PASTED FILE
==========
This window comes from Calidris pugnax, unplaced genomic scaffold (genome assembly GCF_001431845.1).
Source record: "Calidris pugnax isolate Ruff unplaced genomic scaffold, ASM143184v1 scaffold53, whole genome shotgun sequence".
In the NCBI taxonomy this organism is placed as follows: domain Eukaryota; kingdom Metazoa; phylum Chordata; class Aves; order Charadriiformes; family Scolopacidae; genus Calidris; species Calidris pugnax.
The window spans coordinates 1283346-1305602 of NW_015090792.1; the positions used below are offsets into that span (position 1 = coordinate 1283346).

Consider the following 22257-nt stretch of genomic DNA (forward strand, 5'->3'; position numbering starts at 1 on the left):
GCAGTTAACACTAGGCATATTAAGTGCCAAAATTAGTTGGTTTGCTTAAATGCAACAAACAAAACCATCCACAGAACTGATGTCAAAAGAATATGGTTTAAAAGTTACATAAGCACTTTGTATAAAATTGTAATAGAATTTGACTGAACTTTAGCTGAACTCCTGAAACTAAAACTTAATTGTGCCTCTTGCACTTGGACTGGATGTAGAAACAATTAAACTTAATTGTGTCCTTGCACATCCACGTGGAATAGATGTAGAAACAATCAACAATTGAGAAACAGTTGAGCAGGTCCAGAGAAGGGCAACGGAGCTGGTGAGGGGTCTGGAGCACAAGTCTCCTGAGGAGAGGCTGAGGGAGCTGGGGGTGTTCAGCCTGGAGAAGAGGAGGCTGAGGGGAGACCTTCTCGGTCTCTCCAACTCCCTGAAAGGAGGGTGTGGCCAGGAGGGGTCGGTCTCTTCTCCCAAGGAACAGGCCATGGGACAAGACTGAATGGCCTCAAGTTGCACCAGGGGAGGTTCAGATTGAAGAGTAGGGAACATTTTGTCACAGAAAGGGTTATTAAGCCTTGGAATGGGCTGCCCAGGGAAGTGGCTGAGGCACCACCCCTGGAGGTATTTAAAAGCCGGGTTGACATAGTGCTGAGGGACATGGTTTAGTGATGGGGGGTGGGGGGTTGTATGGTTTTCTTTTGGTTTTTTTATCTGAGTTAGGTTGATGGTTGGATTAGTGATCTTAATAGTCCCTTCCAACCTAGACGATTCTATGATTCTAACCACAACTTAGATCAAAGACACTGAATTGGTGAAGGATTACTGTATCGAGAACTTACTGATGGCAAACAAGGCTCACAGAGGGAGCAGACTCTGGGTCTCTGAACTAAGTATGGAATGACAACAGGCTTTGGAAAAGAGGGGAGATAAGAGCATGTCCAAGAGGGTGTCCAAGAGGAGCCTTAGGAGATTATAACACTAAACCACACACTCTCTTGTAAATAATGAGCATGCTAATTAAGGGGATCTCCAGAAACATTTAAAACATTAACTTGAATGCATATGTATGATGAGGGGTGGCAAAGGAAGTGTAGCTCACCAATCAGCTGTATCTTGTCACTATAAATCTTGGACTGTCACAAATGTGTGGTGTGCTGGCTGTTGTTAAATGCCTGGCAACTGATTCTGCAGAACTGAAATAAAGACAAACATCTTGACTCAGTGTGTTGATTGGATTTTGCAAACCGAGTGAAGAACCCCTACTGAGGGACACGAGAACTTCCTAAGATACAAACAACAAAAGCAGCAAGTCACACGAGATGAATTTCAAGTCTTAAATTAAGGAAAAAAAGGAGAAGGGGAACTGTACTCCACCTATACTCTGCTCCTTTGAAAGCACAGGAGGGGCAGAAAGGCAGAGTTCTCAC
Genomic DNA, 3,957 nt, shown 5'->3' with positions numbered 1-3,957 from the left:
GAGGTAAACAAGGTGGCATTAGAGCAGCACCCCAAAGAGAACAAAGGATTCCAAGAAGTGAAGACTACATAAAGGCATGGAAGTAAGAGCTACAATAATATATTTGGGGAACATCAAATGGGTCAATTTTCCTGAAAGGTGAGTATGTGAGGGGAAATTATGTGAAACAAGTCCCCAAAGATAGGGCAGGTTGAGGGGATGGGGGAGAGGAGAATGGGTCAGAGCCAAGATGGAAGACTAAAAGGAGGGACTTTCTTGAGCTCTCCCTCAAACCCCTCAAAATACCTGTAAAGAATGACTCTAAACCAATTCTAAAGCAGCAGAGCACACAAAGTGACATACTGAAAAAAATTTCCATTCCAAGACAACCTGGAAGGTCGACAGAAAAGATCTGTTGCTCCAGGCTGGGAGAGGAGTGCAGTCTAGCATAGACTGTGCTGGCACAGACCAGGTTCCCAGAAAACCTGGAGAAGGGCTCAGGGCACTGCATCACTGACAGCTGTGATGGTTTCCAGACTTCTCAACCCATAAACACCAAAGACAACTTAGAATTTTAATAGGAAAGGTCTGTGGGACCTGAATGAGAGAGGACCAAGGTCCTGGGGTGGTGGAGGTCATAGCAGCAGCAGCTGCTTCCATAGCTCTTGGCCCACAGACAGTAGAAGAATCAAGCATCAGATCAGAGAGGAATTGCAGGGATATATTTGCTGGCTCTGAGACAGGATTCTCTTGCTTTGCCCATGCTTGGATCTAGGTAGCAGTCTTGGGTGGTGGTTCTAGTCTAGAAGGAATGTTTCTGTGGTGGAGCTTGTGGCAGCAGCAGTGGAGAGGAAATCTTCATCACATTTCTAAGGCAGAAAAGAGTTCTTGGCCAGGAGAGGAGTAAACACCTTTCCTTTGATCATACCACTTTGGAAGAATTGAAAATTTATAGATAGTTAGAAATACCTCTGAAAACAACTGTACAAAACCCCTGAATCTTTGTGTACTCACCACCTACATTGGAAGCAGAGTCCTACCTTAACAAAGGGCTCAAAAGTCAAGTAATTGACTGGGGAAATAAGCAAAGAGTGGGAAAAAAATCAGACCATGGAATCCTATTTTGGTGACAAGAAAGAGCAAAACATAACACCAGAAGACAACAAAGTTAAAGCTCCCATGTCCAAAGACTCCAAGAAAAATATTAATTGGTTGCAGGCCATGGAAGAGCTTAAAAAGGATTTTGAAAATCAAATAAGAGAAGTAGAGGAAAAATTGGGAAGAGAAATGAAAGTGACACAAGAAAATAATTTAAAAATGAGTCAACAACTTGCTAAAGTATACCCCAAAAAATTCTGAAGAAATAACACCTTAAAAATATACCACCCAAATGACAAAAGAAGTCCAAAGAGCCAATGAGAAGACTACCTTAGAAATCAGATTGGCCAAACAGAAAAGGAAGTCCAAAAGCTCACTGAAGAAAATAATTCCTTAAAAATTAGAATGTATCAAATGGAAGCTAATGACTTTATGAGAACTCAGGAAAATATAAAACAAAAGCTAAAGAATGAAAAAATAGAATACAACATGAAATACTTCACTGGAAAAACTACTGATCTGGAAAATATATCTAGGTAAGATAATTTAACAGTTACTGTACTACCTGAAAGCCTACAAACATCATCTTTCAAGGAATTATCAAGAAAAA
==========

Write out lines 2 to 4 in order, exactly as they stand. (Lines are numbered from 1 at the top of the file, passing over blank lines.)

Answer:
Source record: "Calidris pugnax isolate Ruff unplaced genomic scaffold, ASM143184v1 scaffold53, whole genome shotgun sequence".
In the NCBI taxonomy this organism is placed as follows: domain Eukaryota; kingdom Metazoa; phylum Chordata; class Aves; order Charadriiformes; family Scolopacidae; genus Calidris; species Calidris pugnax.
The window spans coordinates 1283346-1305602 of NW_015090792.1; the positions used below are offsets into that span (position 1 = coordinate 1283346).